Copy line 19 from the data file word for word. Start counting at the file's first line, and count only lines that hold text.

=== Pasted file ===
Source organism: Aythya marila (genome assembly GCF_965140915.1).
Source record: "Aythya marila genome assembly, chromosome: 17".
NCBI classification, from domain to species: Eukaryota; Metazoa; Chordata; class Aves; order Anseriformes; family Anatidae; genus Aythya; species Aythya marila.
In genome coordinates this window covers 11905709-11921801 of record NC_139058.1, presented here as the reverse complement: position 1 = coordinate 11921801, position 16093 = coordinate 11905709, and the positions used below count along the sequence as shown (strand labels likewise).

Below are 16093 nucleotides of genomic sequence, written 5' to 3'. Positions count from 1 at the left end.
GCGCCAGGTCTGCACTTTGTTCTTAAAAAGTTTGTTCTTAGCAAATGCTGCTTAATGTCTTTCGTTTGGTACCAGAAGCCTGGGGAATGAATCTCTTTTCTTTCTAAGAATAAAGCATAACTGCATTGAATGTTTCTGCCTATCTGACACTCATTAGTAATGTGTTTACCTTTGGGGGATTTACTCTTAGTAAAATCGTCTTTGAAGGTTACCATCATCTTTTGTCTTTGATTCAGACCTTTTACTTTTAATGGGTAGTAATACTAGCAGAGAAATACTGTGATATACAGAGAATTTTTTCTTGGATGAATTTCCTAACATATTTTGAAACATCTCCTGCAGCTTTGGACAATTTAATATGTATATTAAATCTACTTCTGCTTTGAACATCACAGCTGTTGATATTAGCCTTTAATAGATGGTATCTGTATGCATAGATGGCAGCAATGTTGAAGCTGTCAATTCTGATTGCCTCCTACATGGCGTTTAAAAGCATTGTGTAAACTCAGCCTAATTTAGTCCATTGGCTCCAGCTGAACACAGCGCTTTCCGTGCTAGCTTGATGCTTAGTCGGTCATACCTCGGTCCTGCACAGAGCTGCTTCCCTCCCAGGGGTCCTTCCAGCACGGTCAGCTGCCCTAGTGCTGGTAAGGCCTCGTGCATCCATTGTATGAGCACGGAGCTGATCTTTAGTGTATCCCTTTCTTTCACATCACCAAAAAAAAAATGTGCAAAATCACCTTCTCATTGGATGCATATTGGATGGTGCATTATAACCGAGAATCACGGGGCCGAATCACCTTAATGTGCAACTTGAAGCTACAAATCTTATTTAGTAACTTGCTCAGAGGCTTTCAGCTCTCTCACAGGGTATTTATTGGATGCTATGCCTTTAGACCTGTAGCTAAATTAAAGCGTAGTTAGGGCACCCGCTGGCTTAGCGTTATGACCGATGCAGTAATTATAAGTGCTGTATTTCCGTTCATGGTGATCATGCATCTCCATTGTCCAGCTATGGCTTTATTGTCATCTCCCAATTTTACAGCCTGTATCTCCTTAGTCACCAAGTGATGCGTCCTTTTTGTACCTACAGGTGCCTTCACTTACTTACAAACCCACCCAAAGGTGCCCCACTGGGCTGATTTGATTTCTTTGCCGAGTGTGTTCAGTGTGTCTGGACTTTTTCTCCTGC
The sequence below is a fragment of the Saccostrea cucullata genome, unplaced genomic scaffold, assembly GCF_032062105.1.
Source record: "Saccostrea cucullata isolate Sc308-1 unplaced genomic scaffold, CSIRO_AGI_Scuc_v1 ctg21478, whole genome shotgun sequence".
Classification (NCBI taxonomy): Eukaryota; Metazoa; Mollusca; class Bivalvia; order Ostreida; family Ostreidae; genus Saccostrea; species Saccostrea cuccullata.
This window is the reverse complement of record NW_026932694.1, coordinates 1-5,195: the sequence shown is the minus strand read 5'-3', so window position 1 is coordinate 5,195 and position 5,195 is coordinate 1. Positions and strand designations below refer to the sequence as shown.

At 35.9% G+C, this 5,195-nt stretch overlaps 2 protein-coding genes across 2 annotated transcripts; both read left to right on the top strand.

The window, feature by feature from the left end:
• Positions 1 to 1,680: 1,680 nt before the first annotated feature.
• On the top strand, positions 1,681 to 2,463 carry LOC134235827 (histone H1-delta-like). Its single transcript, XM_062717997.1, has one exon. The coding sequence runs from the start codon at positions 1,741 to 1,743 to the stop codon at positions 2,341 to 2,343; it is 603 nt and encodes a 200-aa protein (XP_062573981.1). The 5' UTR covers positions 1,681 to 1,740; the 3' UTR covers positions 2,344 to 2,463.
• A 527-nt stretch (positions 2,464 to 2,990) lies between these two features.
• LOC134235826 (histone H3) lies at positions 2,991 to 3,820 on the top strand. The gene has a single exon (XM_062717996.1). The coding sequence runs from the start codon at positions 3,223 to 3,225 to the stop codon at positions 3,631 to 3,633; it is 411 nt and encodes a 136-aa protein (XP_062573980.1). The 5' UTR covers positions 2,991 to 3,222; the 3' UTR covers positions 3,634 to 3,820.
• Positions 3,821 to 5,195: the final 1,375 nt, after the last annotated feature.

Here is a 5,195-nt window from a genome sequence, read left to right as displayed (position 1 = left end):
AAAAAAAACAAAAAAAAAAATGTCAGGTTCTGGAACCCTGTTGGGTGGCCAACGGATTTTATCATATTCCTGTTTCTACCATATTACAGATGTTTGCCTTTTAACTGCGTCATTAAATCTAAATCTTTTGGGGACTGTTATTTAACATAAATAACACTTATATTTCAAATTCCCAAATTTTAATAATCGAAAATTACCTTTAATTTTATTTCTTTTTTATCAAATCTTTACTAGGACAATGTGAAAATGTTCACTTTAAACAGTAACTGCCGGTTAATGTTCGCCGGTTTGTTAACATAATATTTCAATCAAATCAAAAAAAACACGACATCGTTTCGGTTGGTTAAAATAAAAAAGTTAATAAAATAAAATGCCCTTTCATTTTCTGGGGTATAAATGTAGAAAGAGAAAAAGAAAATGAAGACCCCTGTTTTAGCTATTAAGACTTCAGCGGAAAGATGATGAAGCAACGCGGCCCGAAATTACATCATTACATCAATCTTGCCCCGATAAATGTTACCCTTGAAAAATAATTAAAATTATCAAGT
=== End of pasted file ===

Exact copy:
AAAAAAAACAAAAAAAAAAATGTCAGGTTCTGGAACCCTGTTGGGTGGCCAACGGATTTTATCATATTCCTGTTTCTACCATATTACAGATGTTTGCCTTTTAACTGCGTCATTAAATCTAAATCTTTTGGGGACTGTTATTTAACATAAATAACACTTATATTTCAAATTCCCAAATTTTAATAATCGAAAATTACCTTTAATTTTATTTCTTTTTTATCAAATCTTTACTAGGACAATGTGAAAATGTTCACTTTAAACAGTAACTGCCGGTTAATGTTCGCCGGTTTGTTAACATAATATTTCAATCAAATCAAAAAAAACACGACATCGTTTCGGTTGGTTAAAATAAAAAAGTTAATAAAATAAAATGCCCTTTCATTTTCTGGGGTATAAATGTAGAAAGAGAAAAAGAAAATGAAGACCCCTGTTTTAGCTATTAAGACTTCAGCGGAAAGATGATGAAGCAACGCGGCCCGAAATTACATCATTACATCAATCTTGCCCCGATAAATGTTACCCTTGAAAAATAATTAAAATTATCAAGT